Some of these increases could be attributed to rising temperatures due to climate change.  A recent article published in Scientific Reports found that high altitude regions that previously acted as barriers for disease transmission have become areas of high incidence rates. In the period 2007-13, the authors found a sharp decrease in incidence rates with increasing altitude, with hardly any cases reported above 1000 m altitude. However, by the period 2014-2020, dengue incidence rates substantially increased at every altitude above 400 m compared to the previous period, with the incidence rate above 1000 m becoming comparable to the frequency of infection at sea level. In addition to altitude, the article highlights the impact of temperature anomalies. The authors obtained the maximum temperature anomalies of each region and time period by checking if the maximum temperature exceeded the limits of what we should expect based on the 1981-2010 meteorological records. Between 2007-2013, such temperature anomalies were common in the Northeast and Southeast region of the country, but by the 2014-2020 period, most areas in the country suffered such anomalies, especially in the South and the Central-West part of the country. Simply said, it became that much hotter in a country that’s already hot in the summer. The authors also found that having more than 13 days of such temperature anomalies was positively associated with increased dengue incidence rate, as increased temperatures boost both mosquito reproduction and viral replication rates.

There are of course many other reasons, in addition to climate change, for the sudden surge of dengue in Brazil and the Americas in general. These include urbanization and the lack of effective mosquito control or specific treatments for dengue. Aedes aegypti is a notoriously difficult mosquito to control, and it is less efficient to control mosquito populations that are already infected with the virus. New genetic control methods are increasingly deployed and tested throughout the Americas and Brazil, and the World Mosquito Program is also deploying Wolbachia-infected mosquitoes to control dengue in several parts of the country. However, results can be patchy and dependent on local conditions. In Niterói, deployment of Wolbachia-infected mosquitoes has led to an amazing 69% reduction in dengue incidence, according to a 2021 study. However, in neighboring Rio de Janeiro, releases have only led to a 38% reduction in dengue incidence (which is still better than the increases going on now!). One potential explanation is that the wMel strain of Wolbachia is harder to introgress into the Aedes aegypti population in Rio. However, recent research also found that high titers of DENV-1 (one of the serotypes of dengue) can overwhelm the defenses Wolbachia provides for transmission, and makes even Wolbachia-infected mosquitoes able to transmit this serotype of the virus, although producing lower viral titer.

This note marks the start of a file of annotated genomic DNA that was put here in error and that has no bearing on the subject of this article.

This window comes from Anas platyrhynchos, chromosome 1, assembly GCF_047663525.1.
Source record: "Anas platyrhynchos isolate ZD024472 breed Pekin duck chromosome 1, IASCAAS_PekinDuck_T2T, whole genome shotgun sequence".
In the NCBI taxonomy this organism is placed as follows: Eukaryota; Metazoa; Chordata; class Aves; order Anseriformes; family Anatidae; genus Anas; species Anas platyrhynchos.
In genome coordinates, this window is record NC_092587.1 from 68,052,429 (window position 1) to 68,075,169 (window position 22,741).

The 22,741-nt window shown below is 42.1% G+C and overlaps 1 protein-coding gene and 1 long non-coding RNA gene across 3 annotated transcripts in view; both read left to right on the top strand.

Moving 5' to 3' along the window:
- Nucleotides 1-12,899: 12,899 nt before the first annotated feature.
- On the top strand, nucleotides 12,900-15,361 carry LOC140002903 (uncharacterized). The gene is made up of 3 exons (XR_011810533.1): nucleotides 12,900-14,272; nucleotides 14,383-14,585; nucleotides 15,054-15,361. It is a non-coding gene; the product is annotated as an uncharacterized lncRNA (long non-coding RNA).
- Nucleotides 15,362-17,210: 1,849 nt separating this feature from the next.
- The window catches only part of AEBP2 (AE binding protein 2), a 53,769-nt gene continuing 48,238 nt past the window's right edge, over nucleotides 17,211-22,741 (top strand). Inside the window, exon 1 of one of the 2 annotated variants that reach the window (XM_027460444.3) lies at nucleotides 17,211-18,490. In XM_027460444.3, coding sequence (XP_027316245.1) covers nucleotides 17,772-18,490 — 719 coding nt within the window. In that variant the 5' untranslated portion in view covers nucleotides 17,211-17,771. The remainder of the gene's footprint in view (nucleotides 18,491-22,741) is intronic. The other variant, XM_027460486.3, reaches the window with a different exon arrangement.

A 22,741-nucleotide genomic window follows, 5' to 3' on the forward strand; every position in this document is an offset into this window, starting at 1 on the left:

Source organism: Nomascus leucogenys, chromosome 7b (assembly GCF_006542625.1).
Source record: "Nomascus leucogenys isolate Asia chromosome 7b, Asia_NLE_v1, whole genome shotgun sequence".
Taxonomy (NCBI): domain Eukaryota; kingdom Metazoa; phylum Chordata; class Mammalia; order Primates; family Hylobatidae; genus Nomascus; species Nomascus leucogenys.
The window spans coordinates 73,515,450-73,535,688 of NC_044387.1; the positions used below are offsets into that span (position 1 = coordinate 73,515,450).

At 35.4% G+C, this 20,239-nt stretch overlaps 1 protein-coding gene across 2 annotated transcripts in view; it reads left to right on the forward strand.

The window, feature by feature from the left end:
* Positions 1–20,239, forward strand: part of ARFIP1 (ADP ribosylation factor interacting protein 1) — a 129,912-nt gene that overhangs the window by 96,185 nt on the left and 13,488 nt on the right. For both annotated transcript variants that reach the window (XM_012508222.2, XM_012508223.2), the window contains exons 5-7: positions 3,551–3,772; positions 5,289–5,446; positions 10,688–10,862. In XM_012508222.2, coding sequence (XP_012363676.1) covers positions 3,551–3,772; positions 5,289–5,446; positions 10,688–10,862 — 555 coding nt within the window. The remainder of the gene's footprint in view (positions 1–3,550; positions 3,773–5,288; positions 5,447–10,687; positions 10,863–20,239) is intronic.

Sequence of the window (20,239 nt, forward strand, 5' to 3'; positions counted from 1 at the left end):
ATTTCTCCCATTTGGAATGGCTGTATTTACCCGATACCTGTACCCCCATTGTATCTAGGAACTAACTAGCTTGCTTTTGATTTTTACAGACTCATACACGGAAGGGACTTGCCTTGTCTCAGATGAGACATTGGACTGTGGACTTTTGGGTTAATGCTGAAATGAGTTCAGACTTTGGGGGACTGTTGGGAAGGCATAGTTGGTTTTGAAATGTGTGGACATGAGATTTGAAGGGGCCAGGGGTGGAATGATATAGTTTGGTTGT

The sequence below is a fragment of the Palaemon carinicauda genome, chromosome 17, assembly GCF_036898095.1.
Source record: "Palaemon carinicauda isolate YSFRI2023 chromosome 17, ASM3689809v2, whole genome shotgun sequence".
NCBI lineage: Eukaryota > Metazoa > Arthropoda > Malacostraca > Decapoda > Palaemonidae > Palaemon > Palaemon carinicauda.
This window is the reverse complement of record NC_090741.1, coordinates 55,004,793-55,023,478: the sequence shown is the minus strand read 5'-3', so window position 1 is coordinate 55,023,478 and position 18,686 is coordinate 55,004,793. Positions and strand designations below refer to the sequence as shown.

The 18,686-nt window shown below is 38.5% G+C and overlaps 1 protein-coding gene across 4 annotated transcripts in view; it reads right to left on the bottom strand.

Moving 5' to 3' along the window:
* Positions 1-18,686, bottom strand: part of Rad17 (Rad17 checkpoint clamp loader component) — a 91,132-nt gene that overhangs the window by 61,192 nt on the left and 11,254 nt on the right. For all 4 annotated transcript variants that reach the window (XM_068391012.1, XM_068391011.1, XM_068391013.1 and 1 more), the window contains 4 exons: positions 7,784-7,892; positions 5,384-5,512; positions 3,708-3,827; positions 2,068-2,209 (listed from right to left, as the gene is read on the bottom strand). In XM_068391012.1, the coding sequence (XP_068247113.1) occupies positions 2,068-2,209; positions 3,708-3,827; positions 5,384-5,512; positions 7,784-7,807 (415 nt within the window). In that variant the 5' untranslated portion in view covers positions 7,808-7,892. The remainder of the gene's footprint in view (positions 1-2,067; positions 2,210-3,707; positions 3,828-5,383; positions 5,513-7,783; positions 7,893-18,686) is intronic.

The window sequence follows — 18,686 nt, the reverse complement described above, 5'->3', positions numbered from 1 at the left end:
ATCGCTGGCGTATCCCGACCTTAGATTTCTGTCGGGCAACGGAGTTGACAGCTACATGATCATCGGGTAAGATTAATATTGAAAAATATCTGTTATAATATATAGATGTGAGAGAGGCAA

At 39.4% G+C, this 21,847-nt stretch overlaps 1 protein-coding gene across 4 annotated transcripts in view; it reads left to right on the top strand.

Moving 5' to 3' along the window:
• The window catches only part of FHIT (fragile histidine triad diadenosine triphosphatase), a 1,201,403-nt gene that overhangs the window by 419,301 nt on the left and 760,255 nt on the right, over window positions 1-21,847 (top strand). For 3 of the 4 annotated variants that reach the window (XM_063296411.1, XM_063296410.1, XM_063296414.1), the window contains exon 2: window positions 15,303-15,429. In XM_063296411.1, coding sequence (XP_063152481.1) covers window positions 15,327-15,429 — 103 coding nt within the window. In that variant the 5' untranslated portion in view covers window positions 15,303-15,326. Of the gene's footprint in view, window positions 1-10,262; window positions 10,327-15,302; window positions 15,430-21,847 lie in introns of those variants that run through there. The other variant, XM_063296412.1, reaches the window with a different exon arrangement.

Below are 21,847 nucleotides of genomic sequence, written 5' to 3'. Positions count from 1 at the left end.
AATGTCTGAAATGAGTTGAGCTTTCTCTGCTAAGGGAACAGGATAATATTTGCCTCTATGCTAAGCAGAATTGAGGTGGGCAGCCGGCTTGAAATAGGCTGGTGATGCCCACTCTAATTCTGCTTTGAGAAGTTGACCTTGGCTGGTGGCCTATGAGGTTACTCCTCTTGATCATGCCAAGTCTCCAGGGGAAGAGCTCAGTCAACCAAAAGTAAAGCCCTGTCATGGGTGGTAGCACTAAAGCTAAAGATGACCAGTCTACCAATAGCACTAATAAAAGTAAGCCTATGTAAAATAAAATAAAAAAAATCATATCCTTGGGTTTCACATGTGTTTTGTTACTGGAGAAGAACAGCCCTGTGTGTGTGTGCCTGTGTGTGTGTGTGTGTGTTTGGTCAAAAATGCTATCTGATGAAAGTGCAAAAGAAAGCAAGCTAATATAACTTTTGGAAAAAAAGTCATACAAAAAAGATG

Recently developed dengue vaccines are also being deployed in Brazil, and the surge in new cases is spurring new research in vaccine and therapeutic development. Unfortunately, ramping up vaccine production to the scale required is difficult outside of the confines of global health emergencies such as the COVID-19 pandemic, so only a subset of the population is currently being vaccinated, serving as a starting point. We can only hope that a mixture of various mosquito control methods, vaccination and supportive therapy can limit the spread of dengue until the end of this mosquito season in the Americas, providing a brief respite to figure how to more effectively defeat the mosquito and these viruses before they come roaring back next season.